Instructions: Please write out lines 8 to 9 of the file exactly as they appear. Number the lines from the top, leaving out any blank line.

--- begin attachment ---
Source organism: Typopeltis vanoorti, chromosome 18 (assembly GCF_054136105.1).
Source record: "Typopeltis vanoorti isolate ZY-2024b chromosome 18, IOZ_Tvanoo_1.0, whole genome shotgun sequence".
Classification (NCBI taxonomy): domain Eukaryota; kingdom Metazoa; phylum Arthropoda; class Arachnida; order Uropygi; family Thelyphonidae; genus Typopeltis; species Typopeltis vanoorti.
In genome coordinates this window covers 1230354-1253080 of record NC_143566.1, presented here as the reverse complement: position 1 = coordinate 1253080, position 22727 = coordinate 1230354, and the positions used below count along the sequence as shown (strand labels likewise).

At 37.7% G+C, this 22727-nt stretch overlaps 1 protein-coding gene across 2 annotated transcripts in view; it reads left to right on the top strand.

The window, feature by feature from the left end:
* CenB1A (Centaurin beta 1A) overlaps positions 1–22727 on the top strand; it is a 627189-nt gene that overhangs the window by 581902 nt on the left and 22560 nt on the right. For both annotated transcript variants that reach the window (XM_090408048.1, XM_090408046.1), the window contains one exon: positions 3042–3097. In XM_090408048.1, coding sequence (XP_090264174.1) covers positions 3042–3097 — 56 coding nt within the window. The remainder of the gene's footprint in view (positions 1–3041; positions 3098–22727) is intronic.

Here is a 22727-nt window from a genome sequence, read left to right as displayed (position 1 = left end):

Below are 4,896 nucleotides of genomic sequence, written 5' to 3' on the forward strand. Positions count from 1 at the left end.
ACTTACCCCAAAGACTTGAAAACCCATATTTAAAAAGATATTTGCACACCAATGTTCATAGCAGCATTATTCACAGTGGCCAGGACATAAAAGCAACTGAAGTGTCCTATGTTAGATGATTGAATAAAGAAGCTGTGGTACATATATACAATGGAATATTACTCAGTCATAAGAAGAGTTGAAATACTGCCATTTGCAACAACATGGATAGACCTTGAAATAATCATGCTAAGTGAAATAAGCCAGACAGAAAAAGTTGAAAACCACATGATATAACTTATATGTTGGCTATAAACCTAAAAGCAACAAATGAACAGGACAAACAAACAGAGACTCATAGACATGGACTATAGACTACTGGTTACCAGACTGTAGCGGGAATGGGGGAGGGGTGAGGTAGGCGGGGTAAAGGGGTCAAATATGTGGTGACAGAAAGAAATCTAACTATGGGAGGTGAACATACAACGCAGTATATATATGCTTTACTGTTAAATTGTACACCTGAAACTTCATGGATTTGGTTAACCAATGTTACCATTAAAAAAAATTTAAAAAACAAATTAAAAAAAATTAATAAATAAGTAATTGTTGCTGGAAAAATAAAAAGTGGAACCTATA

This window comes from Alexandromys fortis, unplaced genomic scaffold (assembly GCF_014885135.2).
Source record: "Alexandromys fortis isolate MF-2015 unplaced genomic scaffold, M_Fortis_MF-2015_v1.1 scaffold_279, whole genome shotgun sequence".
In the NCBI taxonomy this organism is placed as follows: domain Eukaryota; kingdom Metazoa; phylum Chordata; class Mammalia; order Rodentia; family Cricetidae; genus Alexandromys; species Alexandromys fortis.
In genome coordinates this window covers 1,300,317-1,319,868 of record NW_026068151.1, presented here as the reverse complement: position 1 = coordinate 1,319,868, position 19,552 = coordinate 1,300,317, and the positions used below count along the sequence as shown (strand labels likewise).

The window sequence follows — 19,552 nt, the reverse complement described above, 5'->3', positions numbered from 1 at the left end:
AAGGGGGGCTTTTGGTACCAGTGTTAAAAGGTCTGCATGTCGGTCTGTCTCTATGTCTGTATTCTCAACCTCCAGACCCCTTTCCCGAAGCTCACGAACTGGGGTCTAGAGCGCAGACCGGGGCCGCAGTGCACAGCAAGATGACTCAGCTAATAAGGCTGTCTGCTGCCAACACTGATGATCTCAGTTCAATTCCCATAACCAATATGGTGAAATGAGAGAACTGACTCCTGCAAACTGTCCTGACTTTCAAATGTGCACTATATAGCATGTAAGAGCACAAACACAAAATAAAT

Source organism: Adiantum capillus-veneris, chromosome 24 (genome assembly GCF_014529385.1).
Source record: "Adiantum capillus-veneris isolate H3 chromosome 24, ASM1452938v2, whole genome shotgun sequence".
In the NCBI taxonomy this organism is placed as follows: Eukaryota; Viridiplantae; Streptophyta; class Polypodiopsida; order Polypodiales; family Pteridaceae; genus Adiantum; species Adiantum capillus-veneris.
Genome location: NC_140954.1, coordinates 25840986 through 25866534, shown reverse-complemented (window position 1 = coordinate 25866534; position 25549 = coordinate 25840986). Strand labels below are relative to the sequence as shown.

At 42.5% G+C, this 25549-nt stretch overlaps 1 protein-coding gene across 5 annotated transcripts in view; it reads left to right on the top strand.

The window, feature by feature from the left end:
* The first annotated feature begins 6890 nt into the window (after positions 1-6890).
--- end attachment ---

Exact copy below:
Here is a 22727-nt window from a genome sequence, read left to right as displayed (position 1 = left end):

Below are 4,896 nucleotides of genomic sequence, written 5' to 3' on the forward strand. Positions count from 1 at the left end.